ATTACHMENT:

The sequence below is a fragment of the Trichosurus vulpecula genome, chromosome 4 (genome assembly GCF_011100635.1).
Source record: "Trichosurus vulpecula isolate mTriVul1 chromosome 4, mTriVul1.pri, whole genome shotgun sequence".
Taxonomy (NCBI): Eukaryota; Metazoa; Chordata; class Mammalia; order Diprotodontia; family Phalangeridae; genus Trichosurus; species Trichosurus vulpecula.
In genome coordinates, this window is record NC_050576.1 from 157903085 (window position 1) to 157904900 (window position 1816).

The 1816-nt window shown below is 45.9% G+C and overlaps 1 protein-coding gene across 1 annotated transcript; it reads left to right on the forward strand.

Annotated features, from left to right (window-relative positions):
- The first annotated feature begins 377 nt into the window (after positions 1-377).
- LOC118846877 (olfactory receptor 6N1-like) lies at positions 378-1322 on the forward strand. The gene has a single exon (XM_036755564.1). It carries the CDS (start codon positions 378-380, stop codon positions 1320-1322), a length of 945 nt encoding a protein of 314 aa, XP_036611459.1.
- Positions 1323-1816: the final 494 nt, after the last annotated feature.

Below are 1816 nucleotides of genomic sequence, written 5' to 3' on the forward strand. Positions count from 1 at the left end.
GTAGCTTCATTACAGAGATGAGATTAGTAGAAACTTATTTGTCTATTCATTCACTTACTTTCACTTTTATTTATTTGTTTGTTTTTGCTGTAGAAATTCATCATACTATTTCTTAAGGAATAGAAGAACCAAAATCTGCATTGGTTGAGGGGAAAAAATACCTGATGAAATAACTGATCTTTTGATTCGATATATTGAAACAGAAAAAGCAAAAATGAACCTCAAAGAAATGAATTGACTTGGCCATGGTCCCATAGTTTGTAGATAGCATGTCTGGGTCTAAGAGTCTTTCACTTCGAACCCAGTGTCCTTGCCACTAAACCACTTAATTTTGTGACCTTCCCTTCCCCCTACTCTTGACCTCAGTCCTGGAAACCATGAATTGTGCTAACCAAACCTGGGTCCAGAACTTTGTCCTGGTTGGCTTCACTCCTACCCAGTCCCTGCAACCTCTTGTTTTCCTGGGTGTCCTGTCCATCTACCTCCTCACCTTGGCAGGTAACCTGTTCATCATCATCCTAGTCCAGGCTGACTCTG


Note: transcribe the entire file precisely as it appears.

The sequence below is a fragment of the Trichosurus vulpecula genome, chromosome 4 (genome assembly GCF_011100635.1).
Source record: "Trichosurus vulpecula isolate mTriVul1 chromosome 4, mTriVul1.pri, whole genome shotgun sequence".
Taxonomy (NCBI): Eukaryota; Metazoa; Chordata; class Mammalia; order Diprotodontia; family Phalangeridae; genus Trichosurus; species Trichosurus vulpecula.
In genome coordinates, this window is record NC_050576.1 from 157903085 (window position 1) to 157904900 (window position 1816).

The 1816-nt window shown below is 45.9% G+C and overlaps 1 protein-coding gene across 1 annotated transcript; it reads left to right on the forward strand.

Annotated features, from left to right (window-relative positions):
- The first annotated feature begins 377 nt into the window (after positions 1-377).
- LOC118846877 (olfactory receptor 6N1-like) lies at positions 378-1322 on the forward strand. The gene has a single exon (XM_036755564.1). It carries the CDS (start codon positions 378-380, stop codon positions 1320-1322), a length of 945 nt encoding a protein of 314 aa, XP_036611459.1.
- Positions 1323-1816: the final 494 nt, after the last annotated feature.

Below are 1816 nucleotides of genomic sequence, written 5' to 3' on the forward strand. Positions count from 1 at the left end.
GTAGCTTCATTACAGAGATGAGATTAGTAGAAACTTATTTGTCTATTCATTCACTTACTTTCACTTTTATTTATTTGTTTGTTTTTGCTGTAGAAATTCATCATACTATTTCTTAAGGAATAGAAGAACCAAAATCTGCATTGGTTGAGGGGAAAAAATACCTGATGAAATAACTGATCTTTTGATTCGATATATTGAAACAGAAAAAGCAAAAATGAACCTCAAAGAAATGAATTGACTTGGCCATGGTCCCATAGTTTGTAGATAGCATGTCTGGGTCTAAGAGTCTTTCACTTCGAACCCAGTGTCCTTGCCACTAAACCACTTAATTTTGTGACCTTCCCTTCCCCCTACTCTTGACCTCAGTCCTGGAAACCATGAATTGTGCTAACCAAACCTGGGTCCAGAACTTTGTCCTGGTTGGCTTCACTCCTACCCAGTCCCTGCAACCTCTTGTTTTCCTGGGTGTCCTGTCCATCTACCTCCTCACCTTGGCAGGTAACCTGTTCATCATCATCCTAGTCCAGGCTGACTCTG